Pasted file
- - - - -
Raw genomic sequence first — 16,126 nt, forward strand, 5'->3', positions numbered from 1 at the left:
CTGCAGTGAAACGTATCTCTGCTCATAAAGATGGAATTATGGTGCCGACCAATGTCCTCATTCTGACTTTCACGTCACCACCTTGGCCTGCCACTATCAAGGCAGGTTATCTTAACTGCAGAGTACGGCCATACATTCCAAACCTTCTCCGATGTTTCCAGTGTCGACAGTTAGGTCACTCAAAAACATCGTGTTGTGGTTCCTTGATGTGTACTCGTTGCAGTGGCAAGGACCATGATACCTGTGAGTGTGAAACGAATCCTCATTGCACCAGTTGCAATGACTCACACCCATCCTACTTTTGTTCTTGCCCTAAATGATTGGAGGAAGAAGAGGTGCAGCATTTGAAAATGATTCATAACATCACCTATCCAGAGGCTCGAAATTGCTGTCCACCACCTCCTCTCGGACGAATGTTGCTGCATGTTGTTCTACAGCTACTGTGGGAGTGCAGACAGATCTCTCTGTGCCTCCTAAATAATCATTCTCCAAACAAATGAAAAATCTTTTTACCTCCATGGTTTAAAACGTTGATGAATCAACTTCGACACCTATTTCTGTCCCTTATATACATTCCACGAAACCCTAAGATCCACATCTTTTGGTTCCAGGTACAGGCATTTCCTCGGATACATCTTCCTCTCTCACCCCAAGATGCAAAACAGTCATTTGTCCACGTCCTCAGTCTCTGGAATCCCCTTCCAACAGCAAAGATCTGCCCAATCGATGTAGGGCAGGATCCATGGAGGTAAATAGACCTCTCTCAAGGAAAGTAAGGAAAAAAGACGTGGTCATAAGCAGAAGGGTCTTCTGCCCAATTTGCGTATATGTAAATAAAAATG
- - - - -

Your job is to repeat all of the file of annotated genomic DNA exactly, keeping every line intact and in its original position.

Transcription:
Raw genomic sequence first — 16,126 nt, forward strand, 5'->3', positions numbered from 1 at the left:
CTGCAGTGAAACGTATCTCTGCTCATAAAGATGGAATTATGGTGCCGACCAATGTCCTCATTCTGACTTTCACGTCACCACCTTGGCCTGCCACTATCAAGGCAGGTTATCTTAACTGCAGAGTACGGCCATACATTCCAAACCTTCTCCGATGTTTCCAGTGTCGACAGTTAGGTCACTCAAAAACATCGTGTTGTGGTTCCTTGATGTGTACTCGTTGCAGTGGCAAGGACCATGATACCTGTGAGTGTGAAACGAATCCTCATTGCACCAGTTGCAATGACTCACACCCATCCTACTTTTGTTCTTGCCCTAAATGATTGGAGGAAGAAGAGGTGCAGCATTTGAAAATGATTCATAACATCACCTATCCAGAGGCTCGAAATTGCTGTCCACCACCTCCTCTCGGACGAATGTTGCTGCATGTTGTTCTACAGCTACTGTGGGAGTGCAGACAGATCTCTCTGTGCCTCCTAAATAATCATTCTCCAAACAAATGAAAAATCTTTTTACCTCCATGGTTTAAAACGTTGATGAATCAACTTCGACACCTATTTCTGTCCCTTATATACATTCCACGAAACCCTAAGATCCACATCTTTTGGTTCCAGGTACAGGCATTTCCTCGGATACATCTTCCTCTCTCACCCCAAGATGCAAAACAGTCATTTGTCCACGTCCTCAGTCTCTGGAATCCCCTTCCAACAGCAAAGATCTGCCCAATCGATGTAGGGCAGGATCCATGGAGGTAAATAGACCTCTCTCAAGGAAAGTAAGGAAAAAAGACGTGGTCATAAGCAGAAGGGTCTTCTGCCCAATTTGCGTATATGTAAATAAAAATG